In its new digital campaign, Canara HSBC Oriental Bank of Commerce Life Insurance speaks of superstitious 'difficult conversations'.
Canara HSBC Oriental Bank of Commerce Life Insurance recently launched its new digital campaign - #PromiseBatao. The two films – 'Difficult Conversations' and 'No call from Heaven' - released as a part of the campaign, put the spotlight on the importance of having conversations on sensitive subjects like family, future planning and ‘unforeseen events’ with our loved ones, topics which are usually difficult to address. The films have been ideated and executed by Leo Burnett.
The campaign showcases couples from different walks of life trying to converse about the uncertainty of life and attempting to convince their families on how imperative it is to know plans made for the future, in case of any unforeseen life event. In a humorous way, both films take a satirical look at the orthodox Indian way of not talking about life uncertainties at home. The company offers a solution - that customers keep all their important financial papers at one place – in the 'Promise Box' - thereby easing conversations with their partners.
However, unlike its previous campaign - #PromiseKiyaAbPlanKaro – where the wife is seen in the 'promising' position, the latest campaign puts her in the role across the table – as the one who is superstitious.
In a press release issued by the brand, Anuj Mathur, managing director and chief executive officer, Canara HSBC Oriental Bank of Commerce Life Insurance, mentions that the campaign aims to educate people about the importance of having life insurance and also communicate with their family members about its benefits in times of need.
Tarannum Hasib, chief distribution officer, Canara HSBC Oriental Bank of Commerce Life Insurance, says, "Amongst many promises we make to our loved ones, the promise of protecting them by investing in a life insurance policy is mostly taken for granted and not discussed about. It is a known fact that a large number of policies go unclaimed every year, simply because there is a lack of communication between the policyholder and their families."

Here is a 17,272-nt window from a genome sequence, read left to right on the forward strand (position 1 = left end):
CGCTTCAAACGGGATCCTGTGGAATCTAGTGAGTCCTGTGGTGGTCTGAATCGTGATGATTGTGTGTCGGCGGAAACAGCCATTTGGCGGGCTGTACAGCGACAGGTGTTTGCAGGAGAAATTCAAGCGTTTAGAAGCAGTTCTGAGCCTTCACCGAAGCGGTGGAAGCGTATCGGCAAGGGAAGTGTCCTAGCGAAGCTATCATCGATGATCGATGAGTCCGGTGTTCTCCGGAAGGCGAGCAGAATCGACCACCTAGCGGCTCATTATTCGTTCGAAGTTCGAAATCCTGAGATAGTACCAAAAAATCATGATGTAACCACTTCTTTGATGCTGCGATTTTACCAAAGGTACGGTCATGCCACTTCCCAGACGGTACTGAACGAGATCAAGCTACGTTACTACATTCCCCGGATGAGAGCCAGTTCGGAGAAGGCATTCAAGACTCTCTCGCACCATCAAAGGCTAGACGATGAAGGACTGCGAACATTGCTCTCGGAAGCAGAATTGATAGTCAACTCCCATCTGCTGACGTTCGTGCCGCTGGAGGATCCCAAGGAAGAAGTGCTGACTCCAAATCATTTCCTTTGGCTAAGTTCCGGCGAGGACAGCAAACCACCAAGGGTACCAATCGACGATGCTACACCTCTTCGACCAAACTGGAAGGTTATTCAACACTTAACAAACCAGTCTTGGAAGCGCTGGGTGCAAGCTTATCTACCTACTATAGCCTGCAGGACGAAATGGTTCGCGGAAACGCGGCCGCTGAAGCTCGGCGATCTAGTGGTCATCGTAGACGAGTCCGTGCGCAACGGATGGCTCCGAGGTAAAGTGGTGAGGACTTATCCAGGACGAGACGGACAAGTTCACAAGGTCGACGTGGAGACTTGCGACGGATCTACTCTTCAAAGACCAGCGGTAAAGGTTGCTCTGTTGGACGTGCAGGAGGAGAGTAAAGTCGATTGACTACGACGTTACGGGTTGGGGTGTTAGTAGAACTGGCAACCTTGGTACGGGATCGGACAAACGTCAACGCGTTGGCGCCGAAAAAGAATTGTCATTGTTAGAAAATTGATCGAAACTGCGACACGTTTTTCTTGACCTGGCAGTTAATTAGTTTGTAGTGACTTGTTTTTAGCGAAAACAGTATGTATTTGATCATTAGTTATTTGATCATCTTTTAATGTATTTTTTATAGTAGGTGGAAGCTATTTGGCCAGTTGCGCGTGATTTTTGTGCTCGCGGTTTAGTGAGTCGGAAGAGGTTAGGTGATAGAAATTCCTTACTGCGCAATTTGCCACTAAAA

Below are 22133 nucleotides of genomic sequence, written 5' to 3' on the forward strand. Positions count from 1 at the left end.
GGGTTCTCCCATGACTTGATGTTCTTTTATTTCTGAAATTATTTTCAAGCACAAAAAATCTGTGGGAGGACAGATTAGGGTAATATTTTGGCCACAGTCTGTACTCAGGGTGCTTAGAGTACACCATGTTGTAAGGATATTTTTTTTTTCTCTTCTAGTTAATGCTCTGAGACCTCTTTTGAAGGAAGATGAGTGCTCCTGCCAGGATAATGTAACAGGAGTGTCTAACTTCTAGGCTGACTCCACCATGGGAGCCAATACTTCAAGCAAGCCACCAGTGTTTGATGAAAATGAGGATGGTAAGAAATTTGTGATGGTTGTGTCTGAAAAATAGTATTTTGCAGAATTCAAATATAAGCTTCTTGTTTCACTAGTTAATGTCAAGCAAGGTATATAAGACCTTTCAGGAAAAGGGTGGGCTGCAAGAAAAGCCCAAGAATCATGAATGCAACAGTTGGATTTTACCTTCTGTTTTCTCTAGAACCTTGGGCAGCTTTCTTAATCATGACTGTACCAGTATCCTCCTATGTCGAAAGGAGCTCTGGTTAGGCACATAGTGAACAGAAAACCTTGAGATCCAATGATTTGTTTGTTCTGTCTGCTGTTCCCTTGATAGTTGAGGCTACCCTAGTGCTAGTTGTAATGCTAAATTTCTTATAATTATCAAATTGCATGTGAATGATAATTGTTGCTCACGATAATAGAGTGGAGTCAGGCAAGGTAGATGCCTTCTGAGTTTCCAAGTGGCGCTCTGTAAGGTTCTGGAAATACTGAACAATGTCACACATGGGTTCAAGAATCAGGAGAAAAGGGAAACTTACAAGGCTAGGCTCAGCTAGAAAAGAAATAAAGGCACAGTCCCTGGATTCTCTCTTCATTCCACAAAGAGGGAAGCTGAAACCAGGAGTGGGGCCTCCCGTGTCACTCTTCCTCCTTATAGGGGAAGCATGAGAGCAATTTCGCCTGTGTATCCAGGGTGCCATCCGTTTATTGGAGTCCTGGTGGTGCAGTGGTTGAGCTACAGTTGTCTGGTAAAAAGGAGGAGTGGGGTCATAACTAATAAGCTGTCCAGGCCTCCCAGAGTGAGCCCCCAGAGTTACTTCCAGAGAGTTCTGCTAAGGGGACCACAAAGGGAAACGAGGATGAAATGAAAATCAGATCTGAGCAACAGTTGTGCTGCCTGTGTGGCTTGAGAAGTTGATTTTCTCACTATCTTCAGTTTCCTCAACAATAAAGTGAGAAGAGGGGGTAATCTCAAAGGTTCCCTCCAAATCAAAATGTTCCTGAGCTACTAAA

She adds, "In India, we still shy away from talking about unexpected turns and unfortunate events with regards to our life. With our #PromiseBatao campaign, our aim is to change this discomfort and urge people to step out to comfort their loved ones by sharing their 'promise' to protect them for life. We believe this will benefit policyholders nationwide and help in positively impacting the industry at large."
Arjuna Gaur, executive creative director, Leo Burnett, shares with us that the client's brief was to have a campaign that wouldn’t be a typical insurance campaign but would start a movement that benefits the entire insurance industry, and more importantly, the customers.
About the campaign ideation, he says, “We aimed at creating a strong piece of communication that not only builds value for the brand but also shares a strong social message. While searching for insights, we came across an astonishing fact. Every year, thousands of life insurance policies go unclaimed because people are uncomfortable to talk to their dear ones about such matters. We realised that this is behaviour that needs to be to changed.”
“Keeping in mind the core of the brand, 'that every insurance policy is a promise fulfilled', we landed on #PromiseBatao - a campaign that urges people to keep all their financial and insurance papers in a single place and inform their loved ones about them,” he adds.
Commenting on the idea and execution of the campaign, Pradyumna Chauhan, creative consultant (former McCann Worldgroup, Ogilvy, JWT), says the copy of the film is decent. He feels that the brand is picking up topics around the unspoken to provoke consumers to start conversations around them. However, he opines that being a subsidiary brand, it should initially work on the familiarity aspect of the brand name rather than its offerings.
“As an insurance company, the motive should be to first grab enough market share and communicate on the lines of why consumers should insure with you.”
He also suggests that the hashtag used by the brand could have been better. “If you get the hashtag right, half the problem is solved. I am not sure #PromiseBatao does the job. If you are approaching a subject where you want to educate or disrupt a bit, then you can have a proper asset in a hashtag.”
He personally does not appreciate long format ads if the same message is elongated to fit into it. “I like the shorter part of it better. The message is very pointed. Given the short attention span of consumers, short formats work the best,” he points out.